ZWAVE Plus repeater necessary?

Quick question:

Do I still need repeater for my ZWAVE PLUS network or does really each power plugged wall switch automatically extend the range of my ToBe ZWAVE PLUS Network?
Is such a functionality also available when adding older non-Plus devices to the network?

I am asking because I see there are range extenders available and now I am confused!


No, you probably do not need a repeater.

Yes, each mains powered device acts as a repeater.

If every device can see at least one mains powered device that has a route back to the hub, you are set. A device in a far away corner may not be able to see the hub but can see a switch that can see the hub or another switch that can see the hub… that’s a route and you are good.

I lean towards adding more switches/outlets if coverage is poor as they cost about the same and add additional benefits over just repeating.

No, battery devices cannot repeat. Repeating requires listening all the time which is far too consuming on a battery.

One reason to get a repeater over a plug is if you have a chokepoint in your network. Repeaters are able to handle a greater volume of messages than a switch or outlet will be able to handle so can become overwhelmed and start to drop messages on the floor.

For example, I had a case where only one outlet could see the controller and my commands were often lost. I tried to use an appliance controller outlet and that at least gave me two devices that could see the controller but I still had commands dropped. Then I replaced the appliance controller with a repeater and my network has been solid ever since.

So it really comes down to the specifics of your network and the number of devices.

For sure. I could also see them in houses with bad reception like concrete buildings.

I’m no z-wave guru but I’m honestly surprised to hear that you could choke down a device. Was it a plus device? How many were past it? Is your network super chatty? Just curious as something to watch out for myself.

I’m sure some of it depends on your controller too and how it picks routes.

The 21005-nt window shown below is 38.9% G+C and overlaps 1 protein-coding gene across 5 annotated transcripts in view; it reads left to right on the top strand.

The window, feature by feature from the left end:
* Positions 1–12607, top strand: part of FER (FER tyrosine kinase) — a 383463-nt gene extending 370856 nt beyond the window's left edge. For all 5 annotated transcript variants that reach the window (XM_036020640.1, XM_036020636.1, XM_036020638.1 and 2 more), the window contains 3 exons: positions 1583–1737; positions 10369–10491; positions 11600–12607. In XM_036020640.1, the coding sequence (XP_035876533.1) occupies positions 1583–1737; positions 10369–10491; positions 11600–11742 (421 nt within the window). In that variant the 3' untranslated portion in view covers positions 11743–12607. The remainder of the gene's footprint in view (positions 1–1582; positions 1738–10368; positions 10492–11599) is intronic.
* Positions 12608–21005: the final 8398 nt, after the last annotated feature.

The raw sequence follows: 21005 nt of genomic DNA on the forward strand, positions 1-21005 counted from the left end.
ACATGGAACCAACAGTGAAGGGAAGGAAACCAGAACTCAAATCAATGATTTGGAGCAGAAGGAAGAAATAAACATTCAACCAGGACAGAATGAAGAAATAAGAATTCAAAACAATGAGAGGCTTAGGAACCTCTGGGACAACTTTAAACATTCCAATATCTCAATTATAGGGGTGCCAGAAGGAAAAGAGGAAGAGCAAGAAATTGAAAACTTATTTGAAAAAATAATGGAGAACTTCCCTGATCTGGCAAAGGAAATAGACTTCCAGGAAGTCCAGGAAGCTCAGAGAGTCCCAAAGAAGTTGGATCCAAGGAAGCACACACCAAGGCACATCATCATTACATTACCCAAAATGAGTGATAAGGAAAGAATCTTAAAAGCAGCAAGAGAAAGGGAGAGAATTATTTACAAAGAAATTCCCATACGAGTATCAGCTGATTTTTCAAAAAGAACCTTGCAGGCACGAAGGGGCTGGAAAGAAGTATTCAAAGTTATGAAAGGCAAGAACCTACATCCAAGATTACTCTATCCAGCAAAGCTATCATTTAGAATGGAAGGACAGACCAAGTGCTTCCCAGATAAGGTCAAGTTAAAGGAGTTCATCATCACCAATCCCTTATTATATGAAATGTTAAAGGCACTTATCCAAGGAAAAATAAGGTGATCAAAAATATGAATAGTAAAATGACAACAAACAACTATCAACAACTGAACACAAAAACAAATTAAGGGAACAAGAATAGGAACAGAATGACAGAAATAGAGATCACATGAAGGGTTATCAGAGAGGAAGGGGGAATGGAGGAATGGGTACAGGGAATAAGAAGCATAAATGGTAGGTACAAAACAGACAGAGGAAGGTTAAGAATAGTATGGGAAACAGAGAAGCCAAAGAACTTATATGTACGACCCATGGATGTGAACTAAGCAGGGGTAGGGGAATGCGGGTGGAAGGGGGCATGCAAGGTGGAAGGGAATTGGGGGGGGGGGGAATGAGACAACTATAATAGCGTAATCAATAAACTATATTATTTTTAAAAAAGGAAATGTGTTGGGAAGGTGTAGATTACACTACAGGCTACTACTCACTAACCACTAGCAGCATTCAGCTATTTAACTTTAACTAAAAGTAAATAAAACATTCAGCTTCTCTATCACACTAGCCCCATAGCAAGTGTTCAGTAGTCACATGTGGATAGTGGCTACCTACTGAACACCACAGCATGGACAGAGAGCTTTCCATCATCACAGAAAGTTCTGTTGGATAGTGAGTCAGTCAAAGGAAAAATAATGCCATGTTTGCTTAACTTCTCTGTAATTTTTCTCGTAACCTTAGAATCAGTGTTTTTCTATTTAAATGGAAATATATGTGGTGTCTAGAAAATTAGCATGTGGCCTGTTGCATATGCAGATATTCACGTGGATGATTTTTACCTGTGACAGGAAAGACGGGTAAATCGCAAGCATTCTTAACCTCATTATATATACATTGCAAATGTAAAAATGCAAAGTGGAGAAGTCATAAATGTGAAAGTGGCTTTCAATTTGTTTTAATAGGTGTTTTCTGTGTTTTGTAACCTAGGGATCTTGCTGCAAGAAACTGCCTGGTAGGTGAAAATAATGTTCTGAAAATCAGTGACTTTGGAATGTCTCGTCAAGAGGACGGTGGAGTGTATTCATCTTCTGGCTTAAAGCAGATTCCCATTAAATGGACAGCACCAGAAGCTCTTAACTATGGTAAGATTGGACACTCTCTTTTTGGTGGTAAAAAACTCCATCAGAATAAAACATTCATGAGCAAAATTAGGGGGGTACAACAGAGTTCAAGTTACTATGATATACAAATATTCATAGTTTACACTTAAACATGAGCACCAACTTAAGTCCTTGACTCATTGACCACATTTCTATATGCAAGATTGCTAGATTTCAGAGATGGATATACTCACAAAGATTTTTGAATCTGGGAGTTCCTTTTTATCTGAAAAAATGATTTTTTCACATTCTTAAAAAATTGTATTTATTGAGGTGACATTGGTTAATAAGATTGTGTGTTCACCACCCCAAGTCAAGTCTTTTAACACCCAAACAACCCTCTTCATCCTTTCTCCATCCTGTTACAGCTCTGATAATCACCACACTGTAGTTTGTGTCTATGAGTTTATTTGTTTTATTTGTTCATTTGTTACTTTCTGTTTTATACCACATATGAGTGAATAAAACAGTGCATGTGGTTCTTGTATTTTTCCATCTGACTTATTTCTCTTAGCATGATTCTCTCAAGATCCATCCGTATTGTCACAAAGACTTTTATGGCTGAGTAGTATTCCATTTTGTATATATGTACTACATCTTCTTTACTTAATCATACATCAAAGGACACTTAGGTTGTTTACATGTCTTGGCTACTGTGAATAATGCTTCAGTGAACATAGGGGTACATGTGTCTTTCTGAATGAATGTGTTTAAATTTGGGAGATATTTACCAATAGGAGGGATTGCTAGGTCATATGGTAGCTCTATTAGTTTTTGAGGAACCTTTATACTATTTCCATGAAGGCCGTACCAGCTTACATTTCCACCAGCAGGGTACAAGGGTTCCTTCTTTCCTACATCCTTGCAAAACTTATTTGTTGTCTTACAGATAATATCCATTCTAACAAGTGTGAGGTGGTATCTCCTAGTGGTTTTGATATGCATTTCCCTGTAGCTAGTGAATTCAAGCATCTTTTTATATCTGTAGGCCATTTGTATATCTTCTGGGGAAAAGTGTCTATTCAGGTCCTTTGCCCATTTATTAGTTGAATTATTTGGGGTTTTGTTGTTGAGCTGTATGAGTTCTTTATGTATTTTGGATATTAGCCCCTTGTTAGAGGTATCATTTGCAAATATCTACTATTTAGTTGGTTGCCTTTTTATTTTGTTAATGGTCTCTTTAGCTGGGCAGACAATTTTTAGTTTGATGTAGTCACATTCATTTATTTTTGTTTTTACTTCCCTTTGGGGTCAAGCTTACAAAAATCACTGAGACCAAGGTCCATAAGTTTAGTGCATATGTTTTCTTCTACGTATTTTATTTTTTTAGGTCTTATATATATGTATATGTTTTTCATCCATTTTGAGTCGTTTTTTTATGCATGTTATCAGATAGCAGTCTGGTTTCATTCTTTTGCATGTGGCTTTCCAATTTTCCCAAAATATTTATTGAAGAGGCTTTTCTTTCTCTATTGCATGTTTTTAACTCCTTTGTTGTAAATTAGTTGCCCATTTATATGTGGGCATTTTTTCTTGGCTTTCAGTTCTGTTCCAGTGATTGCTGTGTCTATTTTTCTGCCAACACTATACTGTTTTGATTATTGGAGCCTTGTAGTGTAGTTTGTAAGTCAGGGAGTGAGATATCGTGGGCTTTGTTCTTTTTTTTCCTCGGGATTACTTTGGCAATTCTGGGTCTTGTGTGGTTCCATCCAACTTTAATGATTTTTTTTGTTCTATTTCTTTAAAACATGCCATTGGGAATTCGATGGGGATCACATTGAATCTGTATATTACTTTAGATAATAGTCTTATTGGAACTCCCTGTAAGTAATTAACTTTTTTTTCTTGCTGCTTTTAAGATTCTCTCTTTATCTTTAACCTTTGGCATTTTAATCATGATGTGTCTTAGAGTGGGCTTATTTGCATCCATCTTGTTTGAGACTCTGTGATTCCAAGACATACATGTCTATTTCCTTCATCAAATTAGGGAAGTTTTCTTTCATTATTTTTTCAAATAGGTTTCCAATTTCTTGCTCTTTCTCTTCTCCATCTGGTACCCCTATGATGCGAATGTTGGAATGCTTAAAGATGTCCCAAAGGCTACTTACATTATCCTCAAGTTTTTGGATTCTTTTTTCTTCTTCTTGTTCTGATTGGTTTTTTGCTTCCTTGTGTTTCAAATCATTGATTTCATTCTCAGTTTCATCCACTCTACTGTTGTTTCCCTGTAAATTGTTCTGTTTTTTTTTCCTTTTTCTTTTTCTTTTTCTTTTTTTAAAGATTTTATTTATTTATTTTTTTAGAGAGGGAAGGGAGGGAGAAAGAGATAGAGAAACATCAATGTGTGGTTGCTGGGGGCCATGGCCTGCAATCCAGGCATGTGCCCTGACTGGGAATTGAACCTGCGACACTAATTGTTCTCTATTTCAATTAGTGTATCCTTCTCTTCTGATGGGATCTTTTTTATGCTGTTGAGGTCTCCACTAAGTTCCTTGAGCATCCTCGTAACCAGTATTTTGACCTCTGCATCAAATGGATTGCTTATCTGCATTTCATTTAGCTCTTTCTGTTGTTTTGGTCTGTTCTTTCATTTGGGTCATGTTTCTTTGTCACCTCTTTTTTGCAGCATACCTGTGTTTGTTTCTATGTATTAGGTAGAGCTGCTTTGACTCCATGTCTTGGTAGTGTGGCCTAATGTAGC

I’m not a guru either and I was mainly relying on Habmin 1.x to diagnose the problem. When I would look at the network, I could see that only one outlet was claiming to be a neighbor of the controller.

I’m in a three-story house and the controller is upstairs and all the zwave devices are on the main floor and the basement. The only outlet that was a neighbor of the controller was directly underneath it. I suspect that the antennas are crafted to maximize range horizontally and not vertically.

I doubt I have anything that is Zwave+. I have a Aeon Gen 2 controller and older GE outlets and appliance controllers.

The GE outlet had seven devices behind it, three of which were battery powered. So we are not talking about a crazy big network. And there were no sensors beyond the battery powered smoke/CO alarms so it is not a chatty network.

To fix the problem I put in a repeater in the room next to and on the same level as the controller which three more devices could see as a neighbor which gave at least two routes to the controller for all the devices.

Oh yeah, that makes sense. I had a vera lite which wasn’t plus and upgraded it to the edge. I was surprised at how much faster and responsive my network was. Most of my devices were already plus.

Definitely something worth upgrading at some point :slight_smile:

I can see the repeater in your situation. I thought about one to extend out to a detached garage I built. I added an aeon micro switch to the outside outlet on that corner of the house and that has been fine but there are only 3 devices past it.

The latter

Yes, zwave plus devices will route non-zwave plus devices, and vice versa. But you need a zwave plus controller to see the benefits of the newer generation zwave.